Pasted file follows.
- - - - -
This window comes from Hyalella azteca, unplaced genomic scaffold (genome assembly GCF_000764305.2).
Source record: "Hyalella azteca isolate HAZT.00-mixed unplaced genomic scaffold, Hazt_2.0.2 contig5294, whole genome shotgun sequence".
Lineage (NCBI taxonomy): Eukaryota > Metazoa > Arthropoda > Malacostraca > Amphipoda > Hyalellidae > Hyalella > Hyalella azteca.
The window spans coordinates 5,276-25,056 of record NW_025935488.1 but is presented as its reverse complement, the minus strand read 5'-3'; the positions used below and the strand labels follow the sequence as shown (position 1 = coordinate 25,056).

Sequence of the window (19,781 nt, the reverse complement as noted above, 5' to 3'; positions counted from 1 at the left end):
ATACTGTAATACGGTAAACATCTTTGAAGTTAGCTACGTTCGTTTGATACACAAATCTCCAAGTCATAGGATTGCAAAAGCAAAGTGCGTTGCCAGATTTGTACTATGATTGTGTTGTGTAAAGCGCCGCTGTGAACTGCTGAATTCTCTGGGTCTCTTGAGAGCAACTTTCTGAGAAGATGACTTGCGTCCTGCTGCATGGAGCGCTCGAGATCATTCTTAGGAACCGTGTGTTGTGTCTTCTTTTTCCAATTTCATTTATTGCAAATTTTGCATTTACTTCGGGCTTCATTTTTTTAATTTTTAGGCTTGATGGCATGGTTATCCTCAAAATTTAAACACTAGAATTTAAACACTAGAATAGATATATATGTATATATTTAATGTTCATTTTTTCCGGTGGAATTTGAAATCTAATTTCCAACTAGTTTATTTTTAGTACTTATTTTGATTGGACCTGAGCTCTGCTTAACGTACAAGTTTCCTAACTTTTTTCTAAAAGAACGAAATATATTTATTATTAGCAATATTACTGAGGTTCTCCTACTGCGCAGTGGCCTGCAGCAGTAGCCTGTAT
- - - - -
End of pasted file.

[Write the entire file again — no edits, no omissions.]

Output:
This window comes from Hyalella azteca, unplaced genomic scaffold (genome assembly GCF_000764305.2).
Source record: "Hyalella azteca isolate HAZT.00-mixed unplaced genomic scaffold, Hazt_2.0.2 contig5294, whole genome shotgun sequence".
Lineage (NCBI taxonomy): Eukaryota > Metazoa > Arthropoda > Malacostraca > Amphipoda > Hyalellidae > Hyalella > Hyalella azteca.
The window spans coordinates 5,276-25,056 of record NW_025935488.1 but is presented as its reverse complement, the minus strand read 5'-3'; the positions used below and the strand labels follow the sequence as shown (position 1 = coordinate 25,056).

Sequence of the window (19,781 nt, the reverse complement as noted above, 5' to 3'; positions counted from 1 at the left end):
ATACTGTAATACGGTAAACATCTTTGAAGTTAGCTACGTTCGTTTGATACACAAATCTCCAAGTCATAGGATTGCAAAAGCAAAGTGCGTTGCCAGATTTGTACTATGATTGTGTTGTGTAAAGCGCCGCTGTGAACTGCTGAATTCTCTGGGTCTCTTGAGAGCAACTTTCTGAGAAGATGACTTGCGTCCTGCTGCATGGAGCGCTCGAGATCATTCTTAGGAACCGTGTGTTGTGTCTTCTTTTTCCAATTTCATTTATTGCAAATTTTGCATTTACTTCGGGCTTCATTTTTTTAATTTTTAGGCTTGATGGCATGGTTATCCTCAAAATTTAAACACTAGAATTTAAACACTAGAATAGATATATATGTATATATTTAATGTTCATTTTTTCCGGTGGAATTTGAAATCTAATTTCCAACTAGTTTATTTTTAGTACTTATTTTGATTGGACCTGAGCTCTGCTTAACGTACAAGTTTCCTAACTTTTTTCTAAAAGAACGAAATATATTTATTATTAGCAATATTACTGAGGTTCTCCTACTGCGCAGTGGCCTGCAGCAGTAGCCTGTAT